FIG. 1 shows a piezoelectric buzzer B comprising a terminal connected to ground G and a terminal A connected through a resistor R1 to a junction S. A switch S1 is connected between a supply terminal Vcc and junction S, and a switch S2 is connected between the junction S and ground G. Switches S1 and S2 are respectively controlled by outputs Q and Q* of a control circuit 10. The control circuit 10 comprises an input receiving the buzzer excitation signal CK (a rectangular signal with a 50% duty cycle) and a high impedance setting signal HiZ provided by the output of a comparator 12. The inverting input of comparator 12 receives a reference voltage Vi and the non-inverting input receives the voltage Vo present at the terminal A of the buzzer, divided by a resistive divider R2 and R3. The voltage present on the non-inverting input of the comparator is equal to kVo, where k is the multiplying coefficient (smaller than 1) of the divider R2, R3.
The circuit of FIG. 2 can operate according to two different modes which will be described with reference to FIGS. 2 and 3.
FIG. 2 shows a set of waveforms illustrating a first operating mode of the circuit according to the invention shown in FIG. 1. Waveform (a) illustrates the voltage Vo across the buzzer B as a function of time t and the signals Q and Q* controlling the switches S1 and S2. Waveform (b) illustrates the variation of signal Q as a function of time. A low state of signal Q corresponds to the opening of switch S1, and a high state corresponds to the closing of switch S1. Waveform (c) illustrates the variations of signal Q* as a function of time. A low level of signal Q* corresponds to the opening of switch S2, and a high level corresponds to the closing of switch S2. The excitation signal CK corresponds to the logic complement of signal Q* and is not shown.
Initially, signal Q is at a low level, and signal Q* at a high level, switch S1 is open, and switch S2 is closed. The voltage Vo across the buzzer is null. At a time to, the excitation signal CK is provided to circuit 10. Signal Q goes high, switch S1 is closed and switch S2 is opened. Voltage Vo abruptly increases, which corresponds to the loading of the capacitive component of buzzer B through resistor R1. When, at a time t1, voltage Vo reaches Vi/k (when the voltage on the non-inverting input of comparator 12 reaches the reference voltage Vi), comparator 12 switches to a state causing switch S1 to be opened by the control circuit 10. Switch S2 remains open. Switch S1 will be maintained open until the next rising edge of signal CK. Voltage Vo stops increasing, exhibits a few oscillations around Vi/k corresponding to the excitation of a second resonance peak of buzzer B, and slowly decreases, which corresponds to the discharging of the capacitance of buzzer B through the divider R2, R3. At a time t2, the excitation signal CK goes low, switch S2 is closed and abruptly discharges the buzzer capacitance through resistor R1. Voltage Vo abruptly drops to zero and exhibits a few oscillations. At a time t'0, the cycle is resumed . . . .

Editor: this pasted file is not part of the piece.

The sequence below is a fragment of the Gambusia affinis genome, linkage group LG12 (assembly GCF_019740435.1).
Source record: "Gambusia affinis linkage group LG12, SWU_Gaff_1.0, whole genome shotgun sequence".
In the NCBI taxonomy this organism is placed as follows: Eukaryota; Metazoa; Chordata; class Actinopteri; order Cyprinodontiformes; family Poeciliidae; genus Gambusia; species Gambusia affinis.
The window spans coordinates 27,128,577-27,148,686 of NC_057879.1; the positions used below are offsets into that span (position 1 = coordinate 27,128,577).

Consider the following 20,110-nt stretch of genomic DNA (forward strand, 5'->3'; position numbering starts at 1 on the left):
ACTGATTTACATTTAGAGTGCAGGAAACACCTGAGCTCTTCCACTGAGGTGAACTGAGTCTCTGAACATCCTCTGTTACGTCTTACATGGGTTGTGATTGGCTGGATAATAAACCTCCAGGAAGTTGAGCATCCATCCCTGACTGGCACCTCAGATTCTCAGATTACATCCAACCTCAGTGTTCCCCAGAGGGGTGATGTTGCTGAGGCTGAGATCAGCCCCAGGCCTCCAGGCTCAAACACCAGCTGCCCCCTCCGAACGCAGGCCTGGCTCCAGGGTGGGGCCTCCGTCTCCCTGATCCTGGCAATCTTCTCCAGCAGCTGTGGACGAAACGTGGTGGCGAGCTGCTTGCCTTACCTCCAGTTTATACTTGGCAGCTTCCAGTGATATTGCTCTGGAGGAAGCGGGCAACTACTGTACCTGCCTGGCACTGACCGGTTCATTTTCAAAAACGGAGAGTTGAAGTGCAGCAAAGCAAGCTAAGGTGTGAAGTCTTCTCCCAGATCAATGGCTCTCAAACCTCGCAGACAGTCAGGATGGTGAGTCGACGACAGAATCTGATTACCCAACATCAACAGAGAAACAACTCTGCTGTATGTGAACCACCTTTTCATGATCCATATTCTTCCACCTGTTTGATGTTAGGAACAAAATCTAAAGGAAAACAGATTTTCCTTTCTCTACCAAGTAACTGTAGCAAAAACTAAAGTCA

Thus, the amplitude of signal Vo can be adjusted by changing the reference voltage Vi, which corresponds to an adjustment of the sound level of the buzzer. In dashed lines are shown the shapes of voltage Vo and the corresponding signal Q, for a reference voltage Vi such as Vi/k=Vcc. This corresponds to the maximum sound level.
One will note here the difference between this operating mode and a pulse width modulation (PWM) control. Indeed, in the case of a PWM control, complementary signals Q and Q* are used, that is, there is at most a very short phase during which switches S1 and S2 are simultaneously open. On the contrary, according to the invention, switches S1 and S2 are simultaneously open between times t1 and t2.
FIG. 3 shows waveforms illustrating another operating mode of the circuit according to the invention. Waveforms (a), (b) and (c) illustrate the same waveforms as in FIG. 2. Here, signal Q is identical to the excitation signal CK.
At an initial time, switch S1 is open, switch S2 is closed, and voltage Vo is null. At a time to, signal Q (or signal CK) goes high and signal Q* goes low. These states are maintained during the half-period of the square signal CK. Voltage Vo abruptly rises to the value of the supply voltage Vcc, exhibits a few oscillations and stabilizes at Vcc. At a time t1, the half-period of signal CK is reached, switch S1 is opened and switch S2 is closed. Voltage Vo abruptly decreases until a time t2 when it reaches the value Vi/k, and comparator 12 switches causing switch S2 to be opened. Voltage Vo stops its abrupt decrease, exhibits a few oscillations and progressively decreases, which corresponds to the discharge of the buzzer capacitance in the divider R2, R3. The cycle is resumed at a time t'0.
In FIG. 3, the dashed lines show the shapes of the voltage Vo and the corresponding signal Q*, for a reference voltage Vi such that Vi/k=0. These shapes correspond to the maximum sound level of the buzzer. The minimum sound level will be attained for Vi/k=Vcc where Vo will be substantially equal to Vcc.